Date of Award

Summer 2019

Degree Type

Dissertation

Degree Name

Doctor of Philosophy (PhD)

School

Education

Committee Chair

Dr. Richard Mohn

Committee Chair School

Education

Committee Member 2

Dr. Kyna Shelley

Committee Member 2 School

Education

Committee Member 3

Dr. Lilian Hill

Committee Member 3 School

Education

Committee Member 4

Dr. Jon Beedle

Committee Member 4 School

Education

Abstract

Mathematical literacy refers to the ability of a person to be able to comprehend and conceptualize real-world data and mathematical situations to make informed decisions. Minimal research exists compared to the explosion of video games available to the public over the past two decades. This study investigates the relationships between playing video games and the ability of a person to answer real-world questions about mathematics as well as the person’s attitude toward mathematics, including their self-confidence, perceived value, enjoyment, and motivation. Previous studies have shown mixed results related to the influence of playing video games on cognitive math ability, but research has shown some positive effects related to the influence of playing video games on attitudes toward mathematics.

A sample of adult participants (N = 255) were included in this study. Independent variables included video gameplay, measured in hours per week, as well as demographic characteristics. Cognitive math ability was measured using a 17-item multiple-choice exam while attitude components were measured using the Attitudes Toward Mathematics Inventory (Tapia, 1996). A confirmatory factor analysis assessed the four-factor model fit of the items of the Attitudes survey and then two structural models determined the relationships between the measured variables. Demographic characteristics were included as components of the second structural model.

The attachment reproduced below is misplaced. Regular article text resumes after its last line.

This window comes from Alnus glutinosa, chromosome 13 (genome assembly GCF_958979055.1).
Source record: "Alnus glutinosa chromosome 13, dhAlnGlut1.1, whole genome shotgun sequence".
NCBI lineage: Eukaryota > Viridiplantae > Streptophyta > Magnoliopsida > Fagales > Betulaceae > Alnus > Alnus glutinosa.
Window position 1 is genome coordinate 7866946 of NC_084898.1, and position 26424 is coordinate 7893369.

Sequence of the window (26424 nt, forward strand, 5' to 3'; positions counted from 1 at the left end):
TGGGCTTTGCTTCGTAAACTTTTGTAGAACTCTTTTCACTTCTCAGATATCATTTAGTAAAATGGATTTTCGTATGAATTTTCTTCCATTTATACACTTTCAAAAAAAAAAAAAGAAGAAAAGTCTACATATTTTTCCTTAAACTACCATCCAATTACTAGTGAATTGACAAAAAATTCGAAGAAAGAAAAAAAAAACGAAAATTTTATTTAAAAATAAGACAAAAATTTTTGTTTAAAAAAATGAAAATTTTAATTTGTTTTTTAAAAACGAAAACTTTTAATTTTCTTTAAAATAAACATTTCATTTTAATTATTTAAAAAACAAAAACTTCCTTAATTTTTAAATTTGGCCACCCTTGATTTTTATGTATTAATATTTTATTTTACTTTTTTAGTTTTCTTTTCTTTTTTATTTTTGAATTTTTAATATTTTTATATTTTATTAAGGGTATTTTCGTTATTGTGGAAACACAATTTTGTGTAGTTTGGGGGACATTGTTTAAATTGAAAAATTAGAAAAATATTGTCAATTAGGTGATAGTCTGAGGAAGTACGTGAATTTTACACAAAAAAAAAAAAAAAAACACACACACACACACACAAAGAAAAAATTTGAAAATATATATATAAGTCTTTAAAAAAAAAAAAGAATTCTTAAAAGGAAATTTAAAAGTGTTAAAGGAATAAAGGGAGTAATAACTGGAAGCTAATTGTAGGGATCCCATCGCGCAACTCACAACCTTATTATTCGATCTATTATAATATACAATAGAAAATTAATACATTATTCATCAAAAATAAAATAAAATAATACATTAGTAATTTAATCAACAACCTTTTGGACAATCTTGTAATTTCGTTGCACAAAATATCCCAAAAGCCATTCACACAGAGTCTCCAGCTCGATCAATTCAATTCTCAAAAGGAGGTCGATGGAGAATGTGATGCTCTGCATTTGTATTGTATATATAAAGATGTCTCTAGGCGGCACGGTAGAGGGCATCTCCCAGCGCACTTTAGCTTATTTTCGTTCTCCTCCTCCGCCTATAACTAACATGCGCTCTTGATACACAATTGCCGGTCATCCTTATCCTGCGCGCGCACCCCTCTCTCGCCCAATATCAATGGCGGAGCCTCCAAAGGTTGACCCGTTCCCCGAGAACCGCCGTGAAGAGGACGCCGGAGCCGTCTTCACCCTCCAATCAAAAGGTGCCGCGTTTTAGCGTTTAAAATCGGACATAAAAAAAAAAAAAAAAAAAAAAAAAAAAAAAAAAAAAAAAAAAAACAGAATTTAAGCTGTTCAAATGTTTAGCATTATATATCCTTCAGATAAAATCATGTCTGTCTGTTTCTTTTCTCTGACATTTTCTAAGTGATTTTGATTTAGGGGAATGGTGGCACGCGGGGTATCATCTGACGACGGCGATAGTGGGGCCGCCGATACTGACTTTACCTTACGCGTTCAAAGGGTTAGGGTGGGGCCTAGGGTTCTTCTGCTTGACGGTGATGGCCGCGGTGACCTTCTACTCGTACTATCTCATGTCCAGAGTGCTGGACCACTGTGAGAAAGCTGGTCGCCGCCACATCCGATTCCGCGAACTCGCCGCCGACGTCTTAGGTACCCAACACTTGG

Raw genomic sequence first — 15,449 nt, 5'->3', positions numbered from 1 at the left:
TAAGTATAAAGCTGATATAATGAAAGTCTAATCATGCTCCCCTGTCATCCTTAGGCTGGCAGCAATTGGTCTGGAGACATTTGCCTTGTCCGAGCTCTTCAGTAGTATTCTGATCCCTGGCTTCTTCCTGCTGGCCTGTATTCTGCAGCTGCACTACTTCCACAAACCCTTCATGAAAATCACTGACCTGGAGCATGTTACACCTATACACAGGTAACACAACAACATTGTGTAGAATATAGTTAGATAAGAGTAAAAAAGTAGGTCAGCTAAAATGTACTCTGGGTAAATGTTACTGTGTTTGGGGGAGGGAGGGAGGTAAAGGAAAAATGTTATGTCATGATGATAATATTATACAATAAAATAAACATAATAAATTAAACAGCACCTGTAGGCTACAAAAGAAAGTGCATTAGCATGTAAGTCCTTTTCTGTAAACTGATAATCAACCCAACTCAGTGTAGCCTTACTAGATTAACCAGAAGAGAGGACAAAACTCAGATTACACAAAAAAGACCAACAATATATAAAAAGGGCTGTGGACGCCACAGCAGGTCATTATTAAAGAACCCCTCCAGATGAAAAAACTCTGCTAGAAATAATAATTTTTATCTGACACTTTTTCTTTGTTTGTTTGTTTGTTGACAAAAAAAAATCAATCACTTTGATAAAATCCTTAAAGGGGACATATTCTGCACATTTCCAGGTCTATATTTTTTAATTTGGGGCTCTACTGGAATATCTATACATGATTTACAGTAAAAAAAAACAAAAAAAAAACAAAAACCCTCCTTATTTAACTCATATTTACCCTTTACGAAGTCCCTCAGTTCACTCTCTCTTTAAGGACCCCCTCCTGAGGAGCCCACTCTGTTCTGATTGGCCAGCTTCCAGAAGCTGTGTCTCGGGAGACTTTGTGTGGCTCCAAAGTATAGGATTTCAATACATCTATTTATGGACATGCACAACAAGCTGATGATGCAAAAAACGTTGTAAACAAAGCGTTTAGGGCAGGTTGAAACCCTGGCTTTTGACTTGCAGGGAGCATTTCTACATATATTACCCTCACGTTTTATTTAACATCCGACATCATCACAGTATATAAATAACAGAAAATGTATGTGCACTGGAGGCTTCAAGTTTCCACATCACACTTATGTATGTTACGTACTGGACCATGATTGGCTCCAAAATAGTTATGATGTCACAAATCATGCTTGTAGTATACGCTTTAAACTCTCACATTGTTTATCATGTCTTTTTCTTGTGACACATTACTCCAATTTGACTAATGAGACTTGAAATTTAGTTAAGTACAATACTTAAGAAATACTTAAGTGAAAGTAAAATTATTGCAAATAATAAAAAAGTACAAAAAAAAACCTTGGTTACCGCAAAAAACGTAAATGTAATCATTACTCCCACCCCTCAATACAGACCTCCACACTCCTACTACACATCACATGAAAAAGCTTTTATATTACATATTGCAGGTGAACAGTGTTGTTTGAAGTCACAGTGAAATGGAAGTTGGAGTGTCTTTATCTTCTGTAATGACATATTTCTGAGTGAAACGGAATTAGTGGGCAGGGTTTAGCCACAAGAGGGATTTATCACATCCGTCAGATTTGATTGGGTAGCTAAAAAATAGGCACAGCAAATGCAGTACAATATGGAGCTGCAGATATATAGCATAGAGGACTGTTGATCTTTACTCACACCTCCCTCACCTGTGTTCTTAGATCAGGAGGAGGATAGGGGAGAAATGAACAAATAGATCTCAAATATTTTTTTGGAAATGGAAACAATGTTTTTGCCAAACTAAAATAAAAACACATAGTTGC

Results indicate that playing video games has no statistically significant direct effect on cognitive math ability. Latent variables measured by the Attitudes survey showed positive effects on math ability related to self-confidence and perceived value, but negative effects related to motivation. Effects of demographic characteristics including age, gender, and academic major were also analyzed. Significant indirect path effects were found, but these effects were minimal. Limitations of the study are discussed as well as implications for future research.

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